Casparus College in Weesp recently welcomed a delegation of 15 inquisitive teachers and a school director from Japan. “Providing education of the kind we give to students of this age is unheard of in Japan,” says Chiquita Relyveld, who is director of Casparus College.
The Japanese delegation wanted to visit a pre-vocational school in general and Casparus College in particular, because they offer vocational education to students between the ages of 12 and 16. In Casparus College, students learn in what are known as “plazas”, which are comparable to vocational learning centres located throughout the school. These plazas cover the vocational areas of Care & Welfare, Economy & Entrepreneurship and Technology & Design. Students also acquire experience outside the school through hands-on internships, working visits to the business community and specific assignments set by the business community.
“Providing this kind of education to students of such a young age is unheard of in Japan because it’s only later there that they follow vocational education that’s comparable to what we know as a middle vocational level,” says Chiquita. For the Japanese visitors it took some time getting used to see students running across the schoolyard during the break. “They stared in disbelief when they arrived, and they were very impressed by the huge bike shed too,” she adds.
The Japanese delegation was shown around the school by employees of the Casparus College. The tour took them through all the school’s learning centres, where students explained in English how they are educated. The visitors also noticed how friendly the teachers are towards the students and how students politely shake hands with the teacher before every lesson.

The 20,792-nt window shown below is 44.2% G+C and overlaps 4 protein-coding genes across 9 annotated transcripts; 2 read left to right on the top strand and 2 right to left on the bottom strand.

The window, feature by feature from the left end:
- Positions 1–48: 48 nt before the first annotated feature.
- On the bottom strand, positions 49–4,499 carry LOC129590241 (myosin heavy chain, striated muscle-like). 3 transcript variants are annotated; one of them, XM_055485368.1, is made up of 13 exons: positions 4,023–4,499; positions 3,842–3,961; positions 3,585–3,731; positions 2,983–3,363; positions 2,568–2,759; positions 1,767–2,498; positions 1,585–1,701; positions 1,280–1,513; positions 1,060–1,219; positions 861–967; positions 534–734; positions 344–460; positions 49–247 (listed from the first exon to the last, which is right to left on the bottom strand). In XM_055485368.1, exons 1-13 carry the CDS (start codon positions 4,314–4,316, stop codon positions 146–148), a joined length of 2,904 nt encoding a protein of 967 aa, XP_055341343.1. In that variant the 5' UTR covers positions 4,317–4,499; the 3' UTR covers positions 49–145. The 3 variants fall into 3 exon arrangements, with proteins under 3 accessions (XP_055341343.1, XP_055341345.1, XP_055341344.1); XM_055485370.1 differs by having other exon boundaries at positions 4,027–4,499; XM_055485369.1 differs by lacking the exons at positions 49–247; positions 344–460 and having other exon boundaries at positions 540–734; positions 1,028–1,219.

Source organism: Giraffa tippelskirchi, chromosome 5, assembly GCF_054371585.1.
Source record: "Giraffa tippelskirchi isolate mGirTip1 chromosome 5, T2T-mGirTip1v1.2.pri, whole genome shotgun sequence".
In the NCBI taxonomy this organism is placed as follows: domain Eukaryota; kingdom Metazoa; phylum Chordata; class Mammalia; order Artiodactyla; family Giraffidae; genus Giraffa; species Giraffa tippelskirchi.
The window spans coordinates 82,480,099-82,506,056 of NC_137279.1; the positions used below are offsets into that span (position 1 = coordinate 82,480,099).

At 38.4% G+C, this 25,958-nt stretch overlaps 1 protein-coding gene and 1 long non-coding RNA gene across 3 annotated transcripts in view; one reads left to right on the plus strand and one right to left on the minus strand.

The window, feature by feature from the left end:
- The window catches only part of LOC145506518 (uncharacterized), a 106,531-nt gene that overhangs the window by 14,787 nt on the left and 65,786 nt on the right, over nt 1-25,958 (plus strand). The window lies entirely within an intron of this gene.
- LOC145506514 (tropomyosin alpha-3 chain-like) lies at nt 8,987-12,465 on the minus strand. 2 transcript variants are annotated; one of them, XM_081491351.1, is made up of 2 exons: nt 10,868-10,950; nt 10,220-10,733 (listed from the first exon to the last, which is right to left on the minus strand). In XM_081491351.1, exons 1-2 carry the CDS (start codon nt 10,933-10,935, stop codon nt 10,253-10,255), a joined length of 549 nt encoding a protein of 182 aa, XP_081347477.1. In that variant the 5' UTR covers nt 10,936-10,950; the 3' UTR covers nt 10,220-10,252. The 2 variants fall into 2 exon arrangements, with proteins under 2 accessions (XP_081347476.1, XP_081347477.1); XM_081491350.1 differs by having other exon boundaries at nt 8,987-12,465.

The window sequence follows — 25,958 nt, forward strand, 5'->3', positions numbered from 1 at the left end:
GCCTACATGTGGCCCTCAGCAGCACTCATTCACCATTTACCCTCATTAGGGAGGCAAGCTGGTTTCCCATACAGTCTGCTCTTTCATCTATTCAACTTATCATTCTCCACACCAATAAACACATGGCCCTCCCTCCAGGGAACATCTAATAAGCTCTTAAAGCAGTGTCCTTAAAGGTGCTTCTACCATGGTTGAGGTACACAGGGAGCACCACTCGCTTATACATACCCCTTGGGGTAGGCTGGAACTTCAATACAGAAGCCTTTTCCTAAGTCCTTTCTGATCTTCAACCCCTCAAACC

Lunch, with a big glass of milk
While enjoying a typical Dutch lunch of sandwiches and a big glass of milk, the Japanese teachers used an interpreter to fire questions at Chiquita and their Dutch counterparts. How did the students get to school, for example? The answer being that it was usually by bike. Another question was which subjects do the students take? In response they were told that in addition to taking general subjects like Dutch, English, people and society and maths, students in the junior secondary school follow six hours of vocational education in the form of career lessons, rising to at least 12 hours by the time they get to senior secondary school.
Added value of the visit
“Their questions highlighted some differences in education between Japan and the Netherlands,” says Chiquita. “Here at our school, for example, we talk to parents much more often throughout the year than is the case in Japan. Furthermore, the Japanese teachers considered it quite remarkable that our teachers have a say in the expenditure of the school budget. The realisation of differences like these made the visit all the more interesting.”